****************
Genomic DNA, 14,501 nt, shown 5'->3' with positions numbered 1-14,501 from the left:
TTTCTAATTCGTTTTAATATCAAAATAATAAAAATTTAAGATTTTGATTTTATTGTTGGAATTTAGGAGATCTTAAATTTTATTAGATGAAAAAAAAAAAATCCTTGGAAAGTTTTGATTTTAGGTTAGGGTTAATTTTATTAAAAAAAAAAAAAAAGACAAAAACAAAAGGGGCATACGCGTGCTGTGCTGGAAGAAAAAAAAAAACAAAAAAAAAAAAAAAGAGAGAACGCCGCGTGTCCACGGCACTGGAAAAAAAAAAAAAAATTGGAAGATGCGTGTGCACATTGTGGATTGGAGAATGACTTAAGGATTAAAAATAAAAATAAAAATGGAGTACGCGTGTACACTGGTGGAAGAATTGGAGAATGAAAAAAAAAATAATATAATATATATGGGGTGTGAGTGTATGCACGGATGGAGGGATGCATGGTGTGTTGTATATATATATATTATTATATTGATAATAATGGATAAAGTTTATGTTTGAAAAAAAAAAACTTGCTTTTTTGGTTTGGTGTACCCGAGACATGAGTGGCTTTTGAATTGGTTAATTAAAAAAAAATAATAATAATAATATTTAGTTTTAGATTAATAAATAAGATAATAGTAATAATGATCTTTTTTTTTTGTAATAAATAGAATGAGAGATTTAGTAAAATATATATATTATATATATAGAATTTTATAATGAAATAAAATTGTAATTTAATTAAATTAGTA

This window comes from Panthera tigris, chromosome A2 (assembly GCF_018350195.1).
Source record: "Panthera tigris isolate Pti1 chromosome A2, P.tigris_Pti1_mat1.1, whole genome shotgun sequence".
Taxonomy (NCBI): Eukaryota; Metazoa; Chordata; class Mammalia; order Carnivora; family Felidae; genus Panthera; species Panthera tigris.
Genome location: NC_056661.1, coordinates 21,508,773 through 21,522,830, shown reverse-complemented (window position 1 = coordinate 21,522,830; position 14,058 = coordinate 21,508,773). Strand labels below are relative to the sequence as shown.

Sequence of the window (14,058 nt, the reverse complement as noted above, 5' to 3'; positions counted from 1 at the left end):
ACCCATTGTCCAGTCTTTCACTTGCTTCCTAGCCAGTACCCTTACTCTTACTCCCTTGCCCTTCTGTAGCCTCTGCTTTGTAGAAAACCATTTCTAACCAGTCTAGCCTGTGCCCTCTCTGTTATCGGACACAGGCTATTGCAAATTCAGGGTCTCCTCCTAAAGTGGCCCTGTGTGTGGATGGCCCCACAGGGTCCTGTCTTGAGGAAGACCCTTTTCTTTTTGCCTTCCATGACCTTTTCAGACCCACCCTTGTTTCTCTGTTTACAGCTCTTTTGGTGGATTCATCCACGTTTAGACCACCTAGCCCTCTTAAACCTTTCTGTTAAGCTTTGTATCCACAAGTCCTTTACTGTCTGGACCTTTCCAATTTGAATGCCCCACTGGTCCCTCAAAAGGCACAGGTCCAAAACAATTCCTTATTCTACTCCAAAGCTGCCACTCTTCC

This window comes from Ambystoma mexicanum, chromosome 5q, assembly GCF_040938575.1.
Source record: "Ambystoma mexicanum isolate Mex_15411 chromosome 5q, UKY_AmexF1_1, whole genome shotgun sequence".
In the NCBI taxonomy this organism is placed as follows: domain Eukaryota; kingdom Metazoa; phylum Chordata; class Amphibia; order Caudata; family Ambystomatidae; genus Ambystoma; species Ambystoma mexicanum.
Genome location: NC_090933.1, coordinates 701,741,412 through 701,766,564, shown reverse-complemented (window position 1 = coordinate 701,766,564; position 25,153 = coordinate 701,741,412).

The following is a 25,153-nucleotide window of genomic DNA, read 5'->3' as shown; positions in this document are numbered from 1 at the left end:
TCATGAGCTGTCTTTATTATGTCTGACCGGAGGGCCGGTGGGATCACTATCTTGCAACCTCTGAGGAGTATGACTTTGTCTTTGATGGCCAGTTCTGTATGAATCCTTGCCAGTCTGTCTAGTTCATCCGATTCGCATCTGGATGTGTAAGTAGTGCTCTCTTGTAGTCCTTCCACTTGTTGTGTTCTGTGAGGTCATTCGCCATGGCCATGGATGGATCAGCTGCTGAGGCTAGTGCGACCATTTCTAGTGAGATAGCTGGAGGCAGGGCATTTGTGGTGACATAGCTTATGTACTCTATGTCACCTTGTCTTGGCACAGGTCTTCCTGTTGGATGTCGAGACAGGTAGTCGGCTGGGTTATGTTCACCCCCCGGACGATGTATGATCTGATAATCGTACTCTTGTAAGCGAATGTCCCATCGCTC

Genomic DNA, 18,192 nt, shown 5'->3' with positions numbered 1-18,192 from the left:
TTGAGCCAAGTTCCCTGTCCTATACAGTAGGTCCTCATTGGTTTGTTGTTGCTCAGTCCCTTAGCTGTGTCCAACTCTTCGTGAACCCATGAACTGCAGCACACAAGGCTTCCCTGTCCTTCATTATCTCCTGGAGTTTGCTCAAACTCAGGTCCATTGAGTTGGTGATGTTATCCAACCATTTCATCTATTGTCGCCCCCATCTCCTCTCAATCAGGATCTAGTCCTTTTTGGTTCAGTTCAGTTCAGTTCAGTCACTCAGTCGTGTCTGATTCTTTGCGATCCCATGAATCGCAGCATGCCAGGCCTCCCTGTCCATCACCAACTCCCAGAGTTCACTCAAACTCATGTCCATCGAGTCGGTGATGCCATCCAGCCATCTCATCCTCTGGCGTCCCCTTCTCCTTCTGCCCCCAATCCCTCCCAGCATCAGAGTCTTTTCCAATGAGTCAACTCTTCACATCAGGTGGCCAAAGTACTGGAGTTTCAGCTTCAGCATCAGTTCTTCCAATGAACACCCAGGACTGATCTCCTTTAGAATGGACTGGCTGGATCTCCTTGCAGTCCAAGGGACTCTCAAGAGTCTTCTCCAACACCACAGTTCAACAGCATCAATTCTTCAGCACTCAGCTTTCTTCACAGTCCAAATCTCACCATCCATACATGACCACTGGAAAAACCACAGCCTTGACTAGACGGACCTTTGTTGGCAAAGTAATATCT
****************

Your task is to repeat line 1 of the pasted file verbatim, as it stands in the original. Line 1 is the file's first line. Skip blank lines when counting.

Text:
Genomic DNA, 14,501 nt, shown 5'->3' with positions numbered 1-14,501 from the left: